Register here at attend the live event. The video will be made available afterward.

Daniel presenting at cs3sthlm 2019

QUIC with wolfSSL

We have started the work on extending wolfSSL to provide the necessary API calls to power QUIC and HTTP/3 implementations!

Small, fast and FIPS

The TLS library known as wolfSSL is already very often a top choice when users are looking for a small and yet very fast TLS stack that supports all the latest protocol features; including TLS 1.3 support – open source with commercial support available.

As manufacturers of IoT devices and other systems with memory, CPU and footprint constraints are looking forward to following the Internet development and switching over to upcoming QUIC and HTTP/3 protocols, wolfSSL is here to help users take that step.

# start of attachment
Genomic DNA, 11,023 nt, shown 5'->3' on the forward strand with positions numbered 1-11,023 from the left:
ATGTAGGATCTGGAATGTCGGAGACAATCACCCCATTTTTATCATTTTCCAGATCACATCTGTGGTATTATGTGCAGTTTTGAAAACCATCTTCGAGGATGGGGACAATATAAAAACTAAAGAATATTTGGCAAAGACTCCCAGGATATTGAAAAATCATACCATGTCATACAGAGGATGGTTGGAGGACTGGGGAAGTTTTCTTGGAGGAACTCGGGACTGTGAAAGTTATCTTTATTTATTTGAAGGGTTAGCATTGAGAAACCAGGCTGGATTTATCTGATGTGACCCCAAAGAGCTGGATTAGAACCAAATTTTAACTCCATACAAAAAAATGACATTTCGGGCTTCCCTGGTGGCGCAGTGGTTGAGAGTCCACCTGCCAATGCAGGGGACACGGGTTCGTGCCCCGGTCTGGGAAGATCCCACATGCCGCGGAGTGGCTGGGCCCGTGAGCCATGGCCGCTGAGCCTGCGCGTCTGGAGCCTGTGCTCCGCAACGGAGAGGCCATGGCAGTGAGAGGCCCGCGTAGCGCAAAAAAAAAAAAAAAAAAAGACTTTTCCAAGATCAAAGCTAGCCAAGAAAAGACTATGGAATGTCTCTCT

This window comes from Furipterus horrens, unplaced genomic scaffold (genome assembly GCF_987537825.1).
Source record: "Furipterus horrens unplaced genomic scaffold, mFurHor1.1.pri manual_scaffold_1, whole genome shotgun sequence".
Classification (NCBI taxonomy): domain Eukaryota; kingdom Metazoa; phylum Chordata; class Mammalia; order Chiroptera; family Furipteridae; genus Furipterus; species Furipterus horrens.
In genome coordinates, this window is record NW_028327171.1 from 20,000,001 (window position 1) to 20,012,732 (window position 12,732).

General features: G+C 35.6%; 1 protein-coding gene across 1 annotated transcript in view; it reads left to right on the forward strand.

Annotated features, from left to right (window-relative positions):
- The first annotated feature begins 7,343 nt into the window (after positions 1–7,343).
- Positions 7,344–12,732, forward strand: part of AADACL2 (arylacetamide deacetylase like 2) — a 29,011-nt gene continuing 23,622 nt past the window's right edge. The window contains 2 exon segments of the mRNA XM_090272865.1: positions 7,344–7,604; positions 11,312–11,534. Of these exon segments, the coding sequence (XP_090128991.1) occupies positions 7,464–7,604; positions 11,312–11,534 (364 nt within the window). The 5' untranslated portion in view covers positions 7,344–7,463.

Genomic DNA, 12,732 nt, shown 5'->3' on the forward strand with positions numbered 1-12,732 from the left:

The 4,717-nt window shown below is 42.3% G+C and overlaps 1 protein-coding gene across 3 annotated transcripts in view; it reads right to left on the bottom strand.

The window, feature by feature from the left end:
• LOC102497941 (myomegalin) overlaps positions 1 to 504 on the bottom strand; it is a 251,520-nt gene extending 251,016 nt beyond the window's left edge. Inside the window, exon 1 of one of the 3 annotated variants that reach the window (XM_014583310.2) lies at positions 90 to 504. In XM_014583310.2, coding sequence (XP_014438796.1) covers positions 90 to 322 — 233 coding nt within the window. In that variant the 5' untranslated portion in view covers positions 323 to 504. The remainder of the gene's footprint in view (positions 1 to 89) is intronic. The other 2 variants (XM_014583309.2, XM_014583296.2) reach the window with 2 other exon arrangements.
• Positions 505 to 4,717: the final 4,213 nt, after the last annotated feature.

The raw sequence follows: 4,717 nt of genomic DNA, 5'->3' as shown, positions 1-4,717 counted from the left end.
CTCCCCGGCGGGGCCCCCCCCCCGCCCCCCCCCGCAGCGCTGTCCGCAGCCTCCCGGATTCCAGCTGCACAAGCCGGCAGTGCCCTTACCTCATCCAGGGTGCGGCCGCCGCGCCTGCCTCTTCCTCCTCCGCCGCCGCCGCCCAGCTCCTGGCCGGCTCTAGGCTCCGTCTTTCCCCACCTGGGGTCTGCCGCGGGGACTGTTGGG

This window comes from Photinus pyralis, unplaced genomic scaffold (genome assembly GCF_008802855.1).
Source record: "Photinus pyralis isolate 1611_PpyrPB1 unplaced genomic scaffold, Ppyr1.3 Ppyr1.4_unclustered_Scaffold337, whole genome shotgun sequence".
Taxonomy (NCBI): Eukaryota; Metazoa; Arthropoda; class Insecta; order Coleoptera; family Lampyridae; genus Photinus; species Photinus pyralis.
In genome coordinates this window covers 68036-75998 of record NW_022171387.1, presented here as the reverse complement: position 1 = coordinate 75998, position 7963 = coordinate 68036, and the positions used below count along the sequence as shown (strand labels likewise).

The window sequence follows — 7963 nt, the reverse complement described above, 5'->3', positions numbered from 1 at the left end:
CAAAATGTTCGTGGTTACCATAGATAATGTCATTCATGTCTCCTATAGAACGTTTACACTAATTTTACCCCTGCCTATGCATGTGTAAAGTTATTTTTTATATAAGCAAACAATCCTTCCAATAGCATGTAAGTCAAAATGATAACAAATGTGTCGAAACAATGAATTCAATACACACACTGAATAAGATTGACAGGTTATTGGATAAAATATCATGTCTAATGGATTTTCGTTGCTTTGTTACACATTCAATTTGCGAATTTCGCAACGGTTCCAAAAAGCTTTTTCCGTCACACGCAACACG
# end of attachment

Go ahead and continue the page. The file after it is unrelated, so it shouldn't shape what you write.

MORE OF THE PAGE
A QUIC reminder

In case you have forgot, here’s a schematic view of HTTPS stacks, old vs new. On the right side you can see HTTP/3, QUIC and the little TLS 1.3 box there within QUIC.

ngtcp2

There are no plans to write a full QUIC stack. There are already plenty of those. We’re talking about adjustments and extensions of the existing TLS library API set to make sure wolfSSL can be used as the TLS component in a QUIC stack.

One of the leading QUIC stacks and so far the only one I know of that does this, ngtcp2 is written to be TLS library agnostic and allows different TLS libraries to be plugged in as different backends. I believe it makes perfect sense to make such a plugin for wolfSSL to be a sensible step as soon as there’s code to try out.

A neat effect of that, would be that once wolfSSL works as a backend to ngtcp2, it should be possible to do full-fledged HTTP/3 transfers using curl powered by ngtcp2+wolfSSL. Contact us with other ideas for QUIC stacks you would like us to test wolfSSL with!

FIPS 140-2

We expect wolfSSL to be the first FIPS-based implementation to add support for QUIC. I hear this is valuable to a number of users.

When